Co-sleeping is about as controversial as vaccination online. And that is saying something. But I think that is important to review the evidence about the safety of this topic in infancy. Paying careful attention to your child’s sleeping venue and position can avoid tragedy in the first year of life.
First off, let’s put together some definitions:
- Co-sleeping is a relatively slippery term. It basically means sleeping with your child. I’d like to use two more precise terms.
- Bed-sharing means sleeping with your infant or child in the same bed as you.
- Room-sharing means having your infant or child sleep in your room but not in your bed. This may be in a crib, bassinet, bed, or “co-sleeper” adjacent (or even attached) to your bed.
The reason this matters is because bed sharing in infancy is associated with risk of infant death, usually via suffocation. There was a very important article published last April in the American Journal of Public Health by a group that looked at over 3000 sudden unexpected infant deaths. This includes all cases in 9 states over a several year period Note that this group of infants include infants who meet the criteria for Sudden Infant Death Syndrome (SIDS) and those who met the criteria for Sudden Unexpected Infant Death (SUID); this second group were composed of infants died of SIDS as well as infants with a clearly identified cause of death, most commonly suffocation. In this study, over 3,000 infant deaths were studied. Seventy percent of these infants were on a sleep surface not recommended for infants; 64% were sharing a sleeping surface with someone. The authors make special note of the fact that sharing a sleeping surface like a chair, recliner, or couch seem especially dangerous.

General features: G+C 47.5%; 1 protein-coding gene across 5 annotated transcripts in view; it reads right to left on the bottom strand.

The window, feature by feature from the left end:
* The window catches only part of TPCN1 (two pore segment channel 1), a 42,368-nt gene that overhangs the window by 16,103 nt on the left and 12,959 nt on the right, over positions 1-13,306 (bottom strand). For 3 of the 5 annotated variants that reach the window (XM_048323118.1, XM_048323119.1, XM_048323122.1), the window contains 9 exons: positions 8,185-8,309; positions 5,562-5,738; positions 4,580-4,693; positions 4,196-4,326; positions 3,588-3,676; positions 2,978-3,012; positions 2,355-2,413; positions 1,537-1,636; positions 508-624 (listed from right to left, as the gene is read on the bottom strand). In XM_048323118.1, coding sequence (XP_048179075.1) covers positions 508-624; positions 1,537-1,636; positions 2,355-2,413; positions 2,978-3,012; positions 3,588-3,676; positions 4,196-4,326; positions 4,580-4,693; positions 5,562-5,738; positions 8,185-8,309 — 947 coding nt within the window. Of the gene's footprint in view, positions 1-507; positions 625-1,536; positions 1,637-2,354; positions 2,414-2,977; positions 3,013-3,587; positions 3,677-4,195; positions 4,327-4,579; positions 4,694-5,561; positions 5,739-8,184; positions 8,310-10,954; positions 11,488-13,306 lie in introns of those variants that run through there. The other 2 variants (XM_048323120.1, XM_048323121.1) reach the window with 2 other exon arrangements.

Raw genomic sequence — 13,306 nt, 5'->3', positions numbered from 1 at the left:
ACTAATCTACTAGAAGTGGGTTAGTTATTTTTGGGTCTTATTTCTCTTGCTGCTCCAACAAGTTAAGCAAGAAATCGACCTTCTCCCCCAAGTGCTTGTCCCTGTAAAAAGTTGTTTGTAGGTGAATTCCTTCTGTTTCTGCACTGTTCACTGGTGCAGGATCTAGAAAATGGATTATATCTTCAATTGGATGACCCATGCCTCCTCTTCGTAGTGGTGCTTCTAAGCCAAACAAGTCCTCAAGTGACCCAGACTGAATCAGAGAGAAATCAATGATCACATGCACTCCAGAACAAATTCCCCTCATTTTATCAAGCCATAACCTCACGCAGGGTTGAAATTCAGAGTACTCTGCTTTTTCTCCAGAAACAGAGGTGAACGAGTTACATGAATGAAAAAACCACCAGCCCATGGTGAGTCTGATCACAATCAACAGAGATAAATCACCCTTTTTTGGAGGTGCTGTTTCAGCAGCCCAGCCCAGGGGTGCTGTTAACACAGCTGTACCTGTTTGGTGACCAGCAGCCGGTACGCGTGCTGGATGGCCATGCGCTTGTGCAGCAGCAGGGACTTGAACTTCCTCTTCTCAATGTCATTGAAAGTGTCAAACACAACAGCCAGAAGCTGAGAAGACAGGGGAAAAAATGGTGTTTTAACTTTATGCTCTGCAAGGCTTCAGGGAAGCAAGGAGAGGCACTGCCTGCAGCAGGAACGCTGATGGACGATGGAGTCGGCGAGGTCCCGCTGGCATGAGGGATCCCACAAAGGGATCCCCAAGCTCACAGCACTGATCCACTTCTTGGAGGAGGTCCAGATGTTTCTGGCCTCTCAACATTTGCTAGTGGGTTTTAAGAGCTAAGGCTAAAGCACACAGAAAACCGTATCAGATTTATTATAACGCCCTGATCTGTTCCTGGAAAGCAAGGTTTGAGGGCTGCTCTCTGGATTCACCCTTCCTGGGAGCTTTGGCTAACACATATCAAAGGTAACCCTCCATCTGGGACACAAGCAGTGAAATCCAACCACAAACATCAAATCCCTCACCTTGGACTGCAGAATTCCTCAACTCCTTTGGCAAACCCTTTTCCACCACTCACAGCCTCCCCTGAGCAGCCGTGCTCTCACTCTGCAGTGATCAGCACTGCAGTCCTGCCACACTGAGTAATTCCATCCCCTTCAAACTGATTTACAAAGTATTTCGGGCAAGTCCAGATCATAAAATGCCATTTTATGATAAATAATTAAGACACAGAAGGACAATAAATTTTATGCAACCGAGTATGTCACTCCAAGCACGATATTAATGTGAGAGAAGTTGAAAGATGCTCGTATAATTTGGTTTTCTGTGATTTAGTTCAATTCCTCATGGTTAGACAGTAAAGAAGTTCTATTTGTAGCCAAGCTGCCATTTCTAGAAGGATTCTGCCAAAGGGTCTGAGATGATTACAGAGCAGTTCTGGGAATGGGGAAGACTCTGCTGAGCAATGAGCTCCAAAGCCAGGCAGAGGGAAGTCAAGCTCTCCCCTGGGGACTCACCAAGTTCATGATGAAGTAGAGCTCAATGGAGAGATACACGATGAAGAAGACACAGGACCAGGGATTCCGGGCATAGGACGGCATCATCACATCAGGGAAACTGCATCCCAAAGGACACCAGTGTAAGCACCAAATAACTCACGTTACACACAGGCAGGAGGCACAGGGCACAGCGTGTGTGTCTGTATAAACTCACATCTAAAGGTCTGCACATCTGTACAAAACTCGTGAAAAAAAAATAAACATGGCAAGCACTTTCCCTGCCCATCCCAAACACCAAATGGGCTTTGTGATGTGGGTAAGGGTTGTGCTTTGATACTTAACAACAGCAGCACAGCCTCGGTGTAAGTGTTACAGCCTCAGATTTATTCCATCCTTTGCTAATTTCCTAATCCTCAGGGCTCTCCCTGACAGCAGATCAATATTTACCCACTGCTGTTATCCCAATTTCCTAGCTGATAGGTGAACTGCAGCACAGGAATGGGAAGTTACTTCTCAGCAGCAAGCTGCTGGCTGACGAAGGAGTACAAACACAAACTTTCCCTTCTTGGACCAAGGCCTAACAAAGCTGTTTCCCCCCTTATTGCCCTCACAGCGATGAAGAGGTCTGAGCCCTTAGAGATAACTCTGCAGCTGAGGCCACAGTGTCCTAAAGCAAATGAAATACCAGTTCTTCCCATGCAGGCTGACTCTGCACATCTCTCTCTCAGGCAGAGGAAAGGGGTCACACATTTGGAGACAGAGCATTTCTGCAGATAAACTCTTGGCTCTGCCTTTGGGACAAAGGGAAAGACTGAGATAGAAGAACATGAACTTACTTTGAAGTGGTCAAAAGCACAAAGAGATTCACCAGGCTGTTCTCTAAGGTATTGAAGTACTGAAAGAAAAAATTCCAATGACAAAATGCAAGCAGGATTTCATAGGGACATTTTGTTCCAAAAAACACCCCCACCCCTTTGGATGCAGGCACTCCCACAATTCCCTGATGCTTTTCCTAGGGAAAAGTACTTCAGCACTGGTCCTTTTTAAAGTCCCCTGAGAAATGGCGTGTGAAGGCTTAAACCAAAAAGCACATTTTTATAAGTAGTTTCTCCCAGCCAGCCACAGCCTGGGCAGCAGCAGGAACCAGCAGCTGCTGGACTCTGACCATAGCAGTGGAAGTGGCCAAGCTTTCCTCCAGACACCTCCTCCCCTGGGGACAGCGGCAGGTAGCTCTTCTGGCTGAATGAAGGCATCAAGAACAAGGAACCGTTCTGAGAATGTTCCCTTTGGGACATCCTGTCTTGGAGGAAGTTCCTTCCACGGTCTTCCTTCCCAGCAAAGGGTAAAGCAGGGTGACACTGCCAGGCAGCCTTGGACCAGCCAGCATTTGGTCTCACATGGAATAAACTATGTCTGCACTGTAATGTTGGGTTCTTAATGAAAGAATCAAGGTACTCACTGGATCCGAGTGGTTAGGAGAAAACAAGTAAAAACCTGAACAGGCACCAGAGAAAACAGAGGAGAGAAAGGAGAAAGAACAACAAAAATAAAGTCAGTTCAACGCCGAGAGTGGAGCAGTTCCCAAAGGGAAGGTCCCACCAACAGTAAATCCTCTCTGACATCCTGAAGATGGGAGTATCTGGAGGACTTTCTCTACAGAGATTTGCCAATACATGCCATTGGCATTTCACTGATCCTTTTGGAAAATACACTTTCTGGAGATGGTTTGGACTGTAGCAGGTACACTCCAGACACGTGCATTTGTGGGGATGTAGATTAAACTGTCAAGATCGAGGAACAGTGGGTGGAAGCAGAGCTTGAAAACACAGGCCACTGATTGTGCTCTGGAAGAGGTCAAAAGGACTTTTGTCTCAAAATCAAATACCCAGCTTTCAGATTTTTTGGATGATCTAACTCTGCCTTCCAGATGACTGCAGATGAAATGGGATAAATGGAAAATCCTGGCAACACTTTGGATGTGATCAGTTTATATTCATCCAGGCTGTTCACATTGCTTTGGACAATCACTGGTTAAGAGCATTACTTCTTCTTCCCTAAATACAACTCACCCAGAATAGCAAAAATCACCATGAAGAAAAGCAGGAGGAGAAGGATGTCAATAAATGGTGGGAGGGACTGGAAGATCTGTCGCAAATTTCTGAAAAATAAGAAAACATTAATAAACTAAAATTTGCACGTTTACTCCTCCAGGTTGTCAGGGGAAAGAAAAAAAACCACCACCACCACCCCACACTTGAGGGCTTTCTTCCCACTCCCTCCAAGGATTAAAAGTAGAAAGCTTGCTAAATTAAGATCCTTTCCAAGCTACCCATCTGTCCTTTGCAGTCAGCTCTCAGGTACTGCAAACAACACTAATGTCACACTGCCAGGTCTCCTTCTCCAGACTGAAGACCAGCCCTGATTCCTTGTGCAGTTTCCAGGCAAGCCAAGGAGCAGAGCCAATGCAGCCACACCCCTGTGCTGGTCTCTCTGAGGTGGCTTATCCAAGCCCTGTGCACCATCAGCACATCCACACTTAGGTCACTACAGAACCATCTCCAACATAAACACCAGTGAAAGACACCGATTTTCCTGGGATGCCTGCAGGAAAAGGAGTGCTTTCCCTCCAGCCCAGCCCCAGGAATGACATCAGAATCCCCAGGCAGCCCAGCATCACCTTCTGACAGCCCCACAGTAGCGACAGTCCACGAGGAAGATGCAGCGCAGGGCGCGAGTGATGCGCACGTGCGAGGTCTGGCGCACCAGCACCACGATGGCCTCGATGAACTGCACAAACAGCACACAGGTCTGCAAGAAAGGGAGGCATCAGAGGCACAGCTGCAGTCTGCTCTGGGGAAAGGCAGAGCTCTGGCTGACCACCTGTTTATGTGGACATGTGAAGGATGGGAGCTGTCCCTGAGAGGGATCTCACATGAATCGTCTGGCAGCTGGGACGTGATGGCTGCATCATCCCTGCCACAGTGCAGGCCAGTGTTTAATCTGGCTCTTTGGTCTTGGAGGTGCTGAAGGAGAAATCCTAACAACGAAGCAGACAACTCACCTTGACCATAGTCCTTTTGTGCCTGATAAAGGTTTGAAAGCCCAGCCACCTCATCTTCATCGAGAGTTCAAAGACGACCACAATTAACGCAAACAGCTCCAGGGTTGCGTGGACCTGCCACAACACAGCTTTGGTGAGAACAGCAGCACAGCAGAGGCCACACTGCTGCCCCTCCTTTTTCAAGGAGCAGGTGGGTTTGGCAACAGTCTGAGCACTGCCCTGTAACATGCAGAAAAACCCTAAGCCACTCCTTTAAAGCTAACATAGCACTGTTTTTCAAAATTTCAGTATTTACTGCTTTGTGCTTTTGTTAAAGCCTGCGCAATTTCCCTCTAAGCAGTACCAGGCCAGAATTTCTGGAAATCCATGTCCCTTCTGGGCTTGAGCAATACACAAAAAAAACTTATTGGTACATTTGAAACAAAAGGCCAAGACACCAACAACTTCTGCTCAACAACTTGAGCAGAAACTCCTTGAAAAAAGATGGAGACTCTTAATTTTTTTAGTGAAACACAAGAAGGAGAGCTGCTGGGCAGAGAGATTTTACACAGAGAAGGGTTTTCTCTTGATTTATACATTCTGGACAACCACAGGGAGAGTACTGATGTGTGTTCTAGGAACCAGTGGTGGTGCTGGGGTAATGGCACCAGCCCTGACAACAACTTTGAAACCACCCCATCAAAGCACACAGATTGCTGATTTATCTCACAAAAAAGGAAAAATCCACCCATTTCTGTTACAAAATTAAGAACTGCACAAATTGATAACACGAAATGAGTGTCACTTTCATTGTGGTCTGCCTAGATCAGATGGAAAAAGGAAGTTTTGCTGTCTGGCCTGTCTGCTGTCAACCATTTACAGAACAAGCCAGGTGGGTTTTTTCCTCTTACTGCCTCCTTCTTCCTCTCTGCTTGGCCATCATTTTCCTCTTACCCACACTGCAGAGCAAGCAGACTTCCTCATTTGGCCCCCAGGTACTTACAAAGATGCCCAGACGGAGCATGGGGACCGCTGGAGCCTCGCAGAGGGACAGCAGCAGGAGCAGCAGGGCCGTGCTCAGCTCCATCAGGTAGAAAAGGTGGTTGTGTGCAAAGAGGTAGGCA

The American Academy of Pediatrics issued a policy statement in 2011 on safe sleeping practices for infants . A more detailed accounting of the research used to make this statement is available in the accompanying Technical Report. Recommendations include:
- Sleeping on the back is the only safe sleep position.
- Avoidance of bed sharing with other sleepers, especially other children or non parental adults.
- Avoidance of any soft pillows, blankets, covers, etc. This includes stuffed animals and crib bumper.
- Use of a pacifier after breast-feeding is established through age six months may reduce SIDS risk.
- Room sharing with parents may reduce SIDS risk.
- Special risk factors for SIDS include prematurity, tobacco exposures, a history of maternal smoking in pregnancy, and bed-sharing with an intoxicated adult.
- Avoidance of overheating of the baby, with ambient temperatures in the room below 70 degrees. The baby should not feel hot to the touch or be sweating.
- Practicing tummy time when awake is important.
I also want to make two additional points.
- Infant sleep positioners, both in and out of the parental bed, are NOT SAFE and were associated with 13 infant deaths since 1997.
- Use of infant monitors, either medical grade or commercial products (such as the Angel Care monitor), have NOT been associated to reduce the risk of SIDS.
- It is fine to bring the infant into bed to nurse but he or she should be returned to a safe sleeping surface afterwards.
- Sleep deprived parents sleep very deeply. If you feel like you are falling asleep with your infant, ESPECIALLY on a couch or chair, you need to get up and put the baby somewhere safe.
So what does a safe infant sleep environment look like? I like this illustration from the Nebraska Department of Health and Human Services.
I want to reinforce that I am not trying to make people feel guilty if they bed-shared with their child during infancy. If you had a great experience, that is fine. However, for parents considering bed-sharing with infants, you need to be aware of the proven risks.
- Seattle Mama Doc has a great article and video summarizing risk factors for SIDS.
- KC Kids Doc has a powerful article on trying to resuscitate an infant who died from SIDS which also summarize safe sleep recommendations.